rebellious rant about wills

Rebellious Rant about Wills

rebellious rant about wills

I’ve taken a hammering this week from people misplacing their anger about Wills and estates, and I’m sick of it. RANT ON:

I’ve just hung up the phone from an otherwise sweet lady, whose 100 year-old aunt had recently died without a Will.

I had to explain to her about the process of applying for Letters of Administration (differing from Probate), and which relatives have priority to do so, and how much the fees and expenses would be.

do you want the government to decide who gets your assets

Do you want the Government to decide who gets your assets?

do you want the government to decide who gets your assets

Every adult Australian needs a Will, but this often gets overlooked. Confronting our own mortality and making an estate plan makes some people uncomfortable.

There’s no law that says you must have an estate plan—but there are laws in every State and Territory in Australia that determine how your property is distributed if you don’t have a Will.

So, are you happy to let the Government decide who gets your assets?


What Happens if You Die Without a Valid Will After Separation or Divorce in Australia


When you are going through a separation, you need to update your estate planning documents to protect yourself, your children & family and your assets. Here are some important matters to consider after a relationship breakup.


  1. If you do not write a Will, the Government has already written one for you – but you might not like what it says.
  2. When you die without a valid Will, that is called ‘intestacy’. The law of the State where die will determine who gets what. Be careful. Not only does this law change from place to place, it also changes from time to time.
  3. In certain cases your assets might even go to the Government itself!

Genders and Partners

Intestacy: The Hidden Risks and Costs of Dying Without a Valid Will

Intestacy The Hidden Risks and Costs of Dying Without a Valid Will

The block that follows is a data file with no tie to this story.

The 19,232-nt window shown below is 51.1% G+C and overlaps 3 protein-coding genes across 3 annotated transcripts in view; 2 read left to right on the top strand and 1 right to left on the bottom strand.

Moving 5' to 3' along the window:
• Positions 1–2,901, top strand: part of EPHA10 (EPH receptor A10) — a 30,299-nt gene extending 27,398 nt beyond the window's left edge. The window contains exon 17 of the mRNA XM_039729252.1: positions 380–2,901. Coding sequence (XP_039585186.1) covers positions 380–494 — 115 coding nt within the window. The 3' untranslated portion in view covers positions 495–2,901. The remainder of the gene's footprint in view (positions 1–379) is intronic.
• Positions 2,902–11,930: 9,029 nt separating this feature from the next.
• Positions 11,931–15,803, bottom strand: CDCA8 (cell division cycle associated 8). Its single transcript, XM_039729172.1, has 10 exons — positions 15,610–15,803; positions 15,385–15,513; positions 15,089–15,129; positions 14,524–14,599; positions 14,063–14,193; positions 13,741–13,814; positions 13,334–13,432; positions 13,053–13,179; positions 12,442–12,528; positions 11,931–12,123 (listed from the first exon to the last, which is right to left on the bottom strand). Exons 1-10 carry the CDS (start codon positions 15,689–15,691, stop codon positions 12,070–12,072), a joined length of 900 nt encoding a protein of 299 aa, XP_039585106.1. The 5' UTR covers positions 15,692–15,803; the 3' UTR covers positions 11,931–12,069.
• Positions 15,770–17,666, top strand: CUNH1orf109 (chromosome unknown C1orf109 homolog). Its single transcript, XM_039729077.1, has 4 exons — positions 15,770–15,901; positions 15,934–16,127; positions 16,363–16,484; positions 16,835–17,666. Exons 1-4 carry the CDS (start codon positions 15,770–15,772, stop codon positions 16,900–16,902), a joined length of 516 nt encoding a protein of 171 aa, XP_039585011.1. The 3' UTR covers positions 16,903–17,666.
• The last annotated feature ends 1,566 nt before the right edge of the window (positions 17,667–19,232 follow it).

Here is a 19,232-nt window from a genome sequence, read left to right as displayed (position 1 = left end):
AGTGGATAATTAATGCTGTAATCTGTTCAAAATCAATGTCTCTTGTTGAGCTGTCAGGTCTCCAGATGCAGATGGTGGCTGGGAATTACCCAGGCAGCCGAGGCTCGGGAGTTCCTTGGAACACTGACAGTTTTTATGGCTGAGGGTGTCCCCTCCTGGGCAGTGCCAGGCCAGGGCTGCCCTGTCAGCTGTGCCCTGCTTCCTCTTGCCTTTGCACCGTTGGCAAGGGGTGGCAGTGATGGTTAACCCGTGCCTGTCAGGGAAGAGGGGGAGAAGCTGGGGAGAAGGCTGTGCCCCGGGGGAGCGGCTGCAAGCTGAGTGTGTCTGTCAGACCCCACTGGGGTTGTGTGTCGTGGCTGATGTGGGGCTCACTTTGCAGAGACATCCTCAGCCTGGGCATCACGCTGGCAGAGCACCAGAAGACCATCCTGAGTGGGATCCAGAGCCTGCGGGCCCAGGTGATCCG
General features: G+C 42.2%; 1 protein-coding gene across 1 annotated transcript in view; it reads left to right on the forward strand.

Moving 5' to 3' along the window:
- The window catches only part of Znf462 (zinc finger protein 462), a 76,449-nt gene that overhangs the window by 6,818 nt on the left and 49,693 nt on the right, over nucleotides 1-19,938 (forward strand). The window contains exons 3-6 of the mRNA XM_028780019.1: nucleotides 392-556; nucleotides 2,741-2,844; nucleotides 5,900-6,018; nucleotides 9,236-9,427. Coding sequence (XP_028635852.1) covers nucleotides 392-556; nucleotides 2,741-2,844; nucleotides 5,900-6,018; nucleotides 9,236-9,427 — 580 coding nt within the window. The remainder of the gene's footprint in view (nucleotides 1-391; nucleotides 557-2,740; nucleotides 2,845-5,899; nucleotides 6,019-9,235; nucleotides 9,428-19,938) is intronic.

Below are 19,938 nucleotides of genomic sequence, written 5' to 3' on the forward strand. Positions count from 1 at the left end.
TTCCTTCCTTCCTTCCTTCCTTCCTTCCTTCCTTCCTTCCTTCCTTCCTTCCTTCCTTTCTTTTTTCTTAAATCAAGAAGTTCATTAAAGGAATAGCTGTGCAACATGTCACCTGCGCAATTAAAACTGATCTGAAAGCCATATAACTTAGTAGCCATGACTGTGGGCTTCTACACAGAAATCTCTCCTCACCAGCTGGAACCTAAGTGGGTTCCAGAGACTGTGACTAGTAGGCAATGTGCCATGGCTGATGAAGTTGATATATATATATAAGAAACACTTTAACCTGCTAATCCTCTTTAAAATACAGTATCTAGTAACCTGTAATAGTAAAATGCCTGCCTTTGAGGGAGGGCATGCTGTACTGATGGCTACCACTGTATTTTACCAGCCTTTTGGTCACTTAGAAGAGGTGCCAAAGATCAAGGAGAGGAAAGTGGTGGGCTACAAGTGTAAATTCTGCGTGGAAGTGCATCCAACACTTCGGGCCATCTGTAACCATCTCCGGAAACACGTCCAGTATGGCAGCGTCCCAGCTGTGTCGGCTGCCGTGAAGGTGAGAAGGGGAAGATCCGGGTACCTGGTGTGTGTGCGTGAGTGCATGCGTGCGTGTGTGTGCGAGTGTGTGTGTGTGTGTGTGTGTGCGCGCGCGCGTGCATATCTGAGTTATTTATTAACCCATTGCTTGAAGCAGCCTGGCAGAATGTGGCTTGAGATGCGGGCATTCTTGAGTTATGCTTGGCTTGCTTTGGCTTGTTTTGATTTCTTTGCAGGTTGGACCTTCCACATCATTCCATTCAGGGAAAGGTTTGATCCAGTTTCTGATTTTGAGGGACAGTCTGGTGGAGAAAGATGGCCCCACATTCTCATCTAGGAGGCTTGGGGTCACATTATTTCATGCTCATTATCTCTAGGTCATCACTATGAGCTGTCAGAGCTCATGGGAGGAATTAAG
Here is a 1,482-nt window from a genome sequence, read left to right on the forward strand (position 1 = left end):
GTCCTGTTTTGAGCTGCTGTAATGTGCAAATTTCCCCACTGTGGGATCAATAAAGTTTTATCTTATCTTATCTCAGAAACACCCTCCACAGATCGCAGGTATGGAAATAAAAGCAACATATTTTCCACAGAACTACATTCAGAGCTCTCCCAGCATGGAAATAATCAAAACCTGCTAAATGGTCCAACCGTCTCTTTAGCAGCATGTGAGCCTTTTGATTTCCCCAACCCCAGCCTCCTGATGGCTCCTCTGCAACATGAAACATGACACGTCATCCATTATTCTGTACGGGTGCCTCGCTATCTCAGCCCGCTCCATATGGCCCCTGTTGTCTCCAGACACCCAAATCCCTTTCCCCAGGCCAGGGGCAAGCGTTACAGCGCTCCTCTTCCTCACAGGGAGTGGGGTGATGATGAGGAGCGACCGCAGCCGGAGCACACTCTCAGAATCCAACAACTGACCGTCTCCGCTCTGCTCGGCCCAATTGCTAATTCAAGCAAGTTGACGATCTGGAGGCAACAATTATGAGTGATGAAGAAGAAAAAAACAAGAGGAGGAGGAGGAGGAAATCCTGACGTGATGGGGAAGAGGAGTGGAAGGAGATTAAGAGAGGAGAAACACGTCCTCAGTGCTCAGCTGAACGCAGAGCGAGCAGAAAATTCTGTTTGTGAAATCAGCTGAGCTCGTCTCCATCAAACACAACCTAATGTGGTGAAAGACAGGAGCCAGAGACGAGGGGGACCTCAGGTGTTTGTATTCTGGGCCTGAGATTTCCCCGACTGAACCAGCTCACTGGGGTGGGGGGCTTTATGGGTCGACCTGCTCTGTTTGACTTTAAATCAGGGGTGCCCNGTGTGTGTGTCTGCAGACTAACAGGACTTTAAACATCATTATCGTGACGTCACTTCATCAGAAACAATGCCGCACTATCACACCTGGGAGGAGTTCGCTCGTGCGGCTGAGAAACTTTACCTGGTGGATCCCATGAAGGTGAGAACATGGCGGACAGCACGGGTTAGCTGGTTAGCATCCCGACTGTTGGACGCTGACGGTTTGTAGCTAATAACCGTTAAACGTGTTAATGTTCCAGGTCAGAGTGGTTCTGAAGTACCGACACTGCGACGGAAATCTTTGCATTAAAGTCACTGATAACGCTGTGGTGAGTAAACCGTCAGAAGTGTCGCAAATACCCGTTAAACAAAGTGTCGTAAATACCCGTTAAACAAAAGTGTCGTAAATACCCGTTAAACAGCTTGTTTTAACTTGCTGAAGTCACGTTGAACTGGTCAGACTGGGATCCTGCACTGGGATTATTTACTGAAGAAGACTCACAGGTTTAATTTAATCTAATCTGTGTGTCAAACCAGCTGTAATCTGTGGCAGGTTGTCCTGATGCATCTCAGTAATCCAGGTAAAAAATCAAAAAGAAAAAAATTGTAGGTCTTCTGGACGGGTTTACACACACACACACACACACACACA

Perhaps you intend to create a Will but just haven’t gotten around to it, or maybe the size of your estate is such that you don’t think you need one. “Dying intestate” is the legal term for dying without a Will or leaving a Will that does not adequately deal with all of your property.

Intestacy is all but a guarantee that your loved ones will suffer a needlessly complex and expensive legal process after your death. Your best protection is to make your wishes known by consulting with a specialist Adelaide Wills lawyer at Genders & Partners.

Family Disputes and Costly Legal Battles

A Will dictates how your assets are distributed and names executors to lawfully carry out your wishes. Without a Will in place, you have no say in who inherits what. There are intestacy laws in every state and territory of Australia that determine the distribution of assets among your nearest blood relatives, but your loved ones may dispute the process and cause drawn-out legal battles, the costs of which are deducted from the estate. These state laws vary from time to time and from place to place, so the precise formula which decides who will inherit your assets depends on when and where you die.

Genders and Partners

Intestacy: How Property is Distributed without a Will

When a person dies without a Will, this is known as dying “intestate”.  This might happen because their death occurs before they even considered writing a Will. Some people feel that they don’t need a Will because they don’t have a substantial estate. A person might write a Will, only to have a Court declare it invalid after they die, which has the same legal effect as dying without a Will at all.

When a person dies without a Will, the law has to find a way to distribute that person’s property. In some parts of the world, the government will take most or all of the deceased’s estate, but in most western countries there is a strong preference in the law to keep property in the family of the deceased, generally leaving it to the closest living relatives.

The exact order of priorities among relatives differs from state to state in Australia, but the goals of intestacy law (keeping property in the family) are broadly the same, so the schemes in each State are usually quite similar.

Often the surviving spouse will receive the first “piece” of the deceased’s estate. The value of this piece varies over time.  For example, in South Australia for many years the surviving spouse in an intestacy would receive the first $10,000 plus a percentage of the remaining estate. In February 2009, the law in South Australia was changed to increase this to $100,000 plus a percentage of the remaining estate.